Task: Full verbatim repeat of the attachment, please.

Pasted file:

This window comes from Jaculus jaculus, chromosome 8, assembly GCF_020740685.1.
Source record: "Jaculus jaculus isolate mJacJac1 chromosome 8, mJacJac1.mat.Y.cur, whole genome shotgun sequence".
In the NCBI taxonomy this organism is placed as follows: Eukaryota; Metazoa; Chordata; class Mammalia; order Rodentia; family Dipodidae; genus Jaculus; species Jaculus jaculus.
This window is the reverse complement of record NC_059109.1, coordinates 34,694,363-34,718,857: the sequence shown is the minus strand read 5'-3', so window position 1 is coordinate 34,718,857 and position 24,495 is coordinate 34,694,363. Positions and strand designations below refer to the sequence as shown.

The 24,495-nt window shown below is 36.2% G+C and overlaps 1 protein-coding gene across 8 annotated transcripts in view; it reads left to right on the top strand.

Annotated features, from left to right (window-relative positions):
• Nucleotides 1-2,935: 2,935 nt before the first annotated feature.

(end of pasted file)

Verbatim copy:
This window comes from Jaculus jaculus, chromosome 8, assembly GCF_020740685.1.
Source record: "Jaculus jaculus isolate mJacJac1 chromosome 8, mJacJac1.mat.Y.cur, whole genome shotgun sequence".
In the NCBI taxonomy this organism is placed as follows: Eukaryota; Metazoa; Chordata; class Mammalia; order Rodentia; family Dipodidae; genus Jaculus; species Jaculus jaculus.
This window is the reverse complement of record NC_059109.1, coordinates 34,694,363-34,718,857: the sequence shown is the minus strand read 5'-3', so window position 1 is coordinate 34,718,857 and position 24,495 is coordinate 34,694,363. Positions and strand designations below refer to the sequence as shown.

The 24,495-nt window shown below is 36.2% G+C and overlaps 1 protein-coding gene across 8 annotated transcripts in view; it reads left to right on the top strand.

Annotated features, from left to right (window-relative positions):
• Nucleotides 1-2,935: 2,935 nt before the first annotated feature.